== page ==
The proposed World Cup of tennis in one week is a "horrible idea" since it will take away the charm of home and away ties which allows countries like India to host players such as Rafael Nadal, contends former India captain Anand Amritraj.
The ITF Board of Directors unanimously endorsed the proposal to create a season-ending World Cup of Tennis finals featuring 18 nations. The matches will be played over a week at a single venue in the traditional week of Davis Cup final in November.
The idea will be put to vote at ITF AGM in August in Orlando and needs two-third majority to become a reality.
The revamp idea has come after the ITF struck a deal with investment group Kosmos, founded and run by Spanish international and FC Barcelona footballer Gerard Pique. It is expected to generate revenue to the tune of USD 3 billion in a 25-year period.
"The World Cup of Tennis in the proposed one week format is a horrible idea. If this is being floated by ITF President Dave Haggerty to keep the top players happy, as well as for some financial gain, that's even worse," Amritraj told PTI.
The Finals will feature a round-robin format followed by a quarterfinal knockout stage. Each tie will consist of two singles and one doubles over best-of-three sets.
The 16 World Group nations will automatically qualify for the Finals, and a further two countries will be selected.
The top players have been complaining of crammed schedule and have skipped ties for their respective nations and the proposed format is expected to bring them to the prestigious tournament.
Among active international stars, Lleyton Hewitt has criticised the idea by saying that the ITF is trying to "kill off" home and away ties, five-set tennis and the "unbelievable atmosphere" the event generates.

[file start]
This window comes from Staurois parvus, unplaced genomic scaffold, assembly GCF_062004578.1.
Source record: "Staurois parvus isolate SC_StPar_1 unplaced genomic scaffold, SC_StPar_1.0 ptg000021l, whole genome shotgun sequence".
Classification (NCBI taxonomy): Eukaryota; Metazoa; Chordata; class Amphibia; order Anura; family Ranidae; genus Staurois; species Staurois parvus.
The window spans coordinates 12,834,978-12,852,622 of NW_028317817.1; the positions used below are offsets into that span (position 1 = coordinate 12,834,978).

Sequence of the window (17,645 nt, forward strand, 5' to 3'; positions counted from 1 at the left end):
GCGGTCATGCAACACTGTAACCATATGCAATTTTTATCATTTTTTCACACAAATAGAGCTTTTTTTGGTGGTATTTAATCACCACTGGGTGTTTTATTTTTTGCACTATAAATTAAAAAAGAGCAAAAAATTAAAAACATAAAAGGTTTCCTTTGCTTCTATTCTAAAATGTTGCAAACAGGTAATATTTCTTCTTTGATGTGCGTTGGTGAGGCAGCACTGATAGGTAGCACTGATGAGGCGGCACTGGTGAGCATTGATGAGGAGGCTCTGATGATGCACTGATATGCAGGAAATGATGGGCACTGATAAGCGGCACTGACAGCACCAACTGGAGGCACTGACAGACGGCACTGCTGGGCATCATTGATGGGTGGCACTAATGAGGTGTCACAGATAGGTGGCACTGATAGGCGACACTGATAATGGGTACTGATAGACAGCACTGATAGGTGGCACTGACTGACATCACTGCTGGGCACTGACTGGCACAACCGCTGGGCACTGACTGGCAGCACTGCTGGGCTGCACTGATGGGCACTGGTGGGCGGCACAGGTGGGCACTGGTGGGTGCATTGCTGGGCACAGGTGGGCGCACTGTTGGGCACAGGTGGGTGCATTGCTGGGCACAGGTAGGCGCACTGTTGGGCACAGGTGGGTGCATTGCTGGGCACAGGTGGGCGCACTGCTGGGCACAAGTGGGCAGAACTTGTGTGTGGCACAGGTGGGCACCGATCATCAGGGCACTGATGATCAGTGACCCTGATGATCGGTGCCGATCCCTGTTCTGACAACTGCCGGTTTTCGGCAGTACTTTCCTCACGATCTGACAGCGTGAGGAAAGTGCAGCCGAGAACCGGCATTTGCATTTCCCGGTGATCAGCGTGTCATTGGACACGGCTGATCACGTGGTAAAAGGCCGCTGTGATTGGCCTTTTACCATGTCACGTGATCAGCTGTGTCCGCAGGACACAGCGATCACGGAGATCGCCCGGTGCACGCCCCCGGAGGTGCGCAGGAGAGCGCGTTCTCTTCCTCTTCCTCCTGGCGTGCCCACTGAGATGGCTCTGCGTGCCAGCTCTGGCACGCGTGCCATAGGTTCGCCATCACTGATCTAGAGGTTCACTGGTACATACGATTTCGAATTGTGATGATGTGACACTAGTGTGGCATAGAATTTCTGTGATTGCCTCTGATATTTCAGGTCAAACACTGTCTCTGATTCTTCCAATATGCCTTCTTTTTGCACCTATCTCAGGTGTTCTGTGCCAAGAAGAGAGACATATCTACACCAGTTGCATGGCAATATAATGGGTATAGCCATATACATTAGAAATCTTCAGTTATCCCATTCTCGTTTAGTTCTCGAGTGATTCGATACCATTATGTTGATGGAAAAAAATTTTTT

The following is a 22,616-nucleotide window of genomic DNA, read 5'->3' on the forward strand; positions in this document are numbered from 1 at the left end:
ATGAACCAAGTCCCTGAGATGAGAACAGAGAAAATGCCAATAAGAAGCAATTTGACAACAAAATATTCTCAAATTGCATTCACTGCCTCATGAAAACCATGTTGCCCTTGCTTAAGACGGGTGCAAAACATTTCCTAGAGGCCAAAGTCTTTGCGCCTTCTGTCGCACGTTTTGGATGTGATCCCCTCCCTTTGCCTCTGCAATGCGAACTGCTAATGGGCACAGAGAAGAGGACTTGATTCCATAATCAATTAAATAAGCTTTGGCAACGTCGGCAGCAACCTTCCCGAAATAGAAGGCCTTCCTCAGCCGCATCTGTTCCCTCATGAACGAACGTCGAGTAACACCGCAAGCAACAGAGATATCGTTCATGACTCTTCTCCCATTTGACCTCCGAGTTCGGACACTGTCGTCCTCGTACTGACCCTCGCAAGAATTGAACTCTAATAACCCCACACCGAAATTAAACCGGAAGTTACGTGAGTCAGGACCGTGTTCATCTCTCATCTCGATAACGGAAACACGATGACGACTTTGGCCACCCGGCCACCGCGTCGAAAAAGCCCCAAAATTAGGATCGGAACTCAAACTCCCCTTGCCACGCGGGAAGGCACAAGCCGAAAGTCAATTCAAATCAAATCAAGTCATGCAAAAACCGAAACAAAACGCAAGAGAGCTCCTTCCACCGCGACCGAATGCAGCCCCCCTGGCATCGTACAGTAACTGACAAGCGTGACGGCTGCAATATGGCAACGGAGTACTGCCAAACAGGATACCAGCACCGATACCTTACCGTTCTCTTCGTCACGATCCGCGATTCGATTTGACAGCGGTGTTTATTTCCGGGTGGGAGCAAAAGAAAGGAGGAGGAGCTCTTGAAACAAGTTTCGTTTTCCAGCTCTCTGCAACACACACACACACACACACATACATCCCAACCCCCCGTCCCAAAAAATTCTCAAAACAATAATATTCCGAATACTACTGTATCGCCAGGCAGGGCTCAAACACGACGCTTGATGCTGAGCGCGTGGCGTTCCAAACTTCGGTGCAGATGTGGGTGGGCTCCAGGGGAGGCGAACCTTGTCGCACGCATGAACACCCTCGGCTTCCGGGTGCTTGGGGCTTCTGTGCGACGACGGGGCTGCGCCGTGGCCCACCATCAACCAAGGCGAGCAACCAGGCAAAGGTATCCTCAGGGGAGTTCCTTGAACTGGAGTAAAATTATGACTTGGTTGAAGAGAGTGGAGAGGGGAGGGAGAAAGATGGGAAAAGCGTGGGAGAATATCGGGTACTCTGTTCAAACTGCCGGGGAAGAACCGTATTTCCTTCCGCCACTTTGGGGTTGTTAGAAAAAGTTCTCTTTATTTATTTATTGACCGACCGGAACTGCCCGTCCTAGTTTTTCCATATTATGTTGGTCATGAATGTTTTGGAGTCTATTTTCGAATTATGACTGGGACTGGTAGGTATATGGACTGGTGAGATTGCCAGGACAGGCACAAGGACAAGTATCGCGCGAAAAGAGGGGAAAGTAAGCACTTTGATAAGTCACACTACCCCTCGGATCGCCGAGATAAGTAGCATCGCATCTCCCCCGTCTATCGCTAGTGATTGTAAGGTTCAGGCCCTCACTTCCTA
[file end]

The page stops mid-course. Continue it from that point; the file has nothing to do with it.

However, according to ITF president Haggerty, top players such as Nadal, Roger Federer, Novak Djokovic and Andy Murray have supported their idea.
Anand, who was part of the Indian Davis Cup team that reached the final in 1974, said the tournament is bigger than players and should not be diluted.
"The Davis Cup, and tennis in general, is much bigger than a few legends, who, like the greats before them, will soon be gone. To change a 118-year-old format so drastically is such a bad move.
"The whole charm of the Davis Cup is the home and away matches. In an away tie, you had to contend with adverse conditions, such as extreme cold or searing heat, noisy and sometimes hostile crowds, bands playing and 5 set matches over 3 days. You had to fight hard and keep your cool, and somehow try to find a way to win.
"I did it for 20 years, sometimes under terrible conditions, so I do know what it takes. In home ties, the opposing team sends their best players to make sure of a win.
"That's why, over the years, the Indian public has been able to see top players like Goran Ivanisevic and John Alexander, and more recently, (Rafael) Nadal and (David) Ferrer. This would certainly not happen if the Davis Cup was played over 1 week in some far away city," Amritraj said.
The 66-year-old, who along with his brother Vijay, reached the Wimbledon semifinals, said the one-week format has been tried in the past in Germany, but it should not be implemented in Davis Cup.
So what are the alternatives to keep the tournament, established in 1900, relevant?
"Let's go back to the 1970s, when the world was divided into 4 zones, the Asian Zone, the American Zone and European Zones A and B. All countries would play in their respective zones, with the 4 winners playing in the semifinal, followed by the final. That way, the players would not have to travel far, each playing in their own continent, with the top stars possibly coming out only for the semis and final.
"They would only have to give up 2 weekends for Davis Cup in their busy calendar. This format worked well for 74 years, and was then changed, partly due to the fact that only the 4 Grand Slam nations had won the Davis Cup.
"Since then, at least 8 other countries, mostly European ones, have taken home the coveted trophy. In my proposal, the home and away ties would be preserved and all nations, big and small, would be part of one competition," Amritraj said.
Haggerty was recently in Bangkok to attend SportsAccord summit and said the idea was a "game changer" because "with the USD 22 million a year that goes back to the nations, it's really able to fund the development of tennis".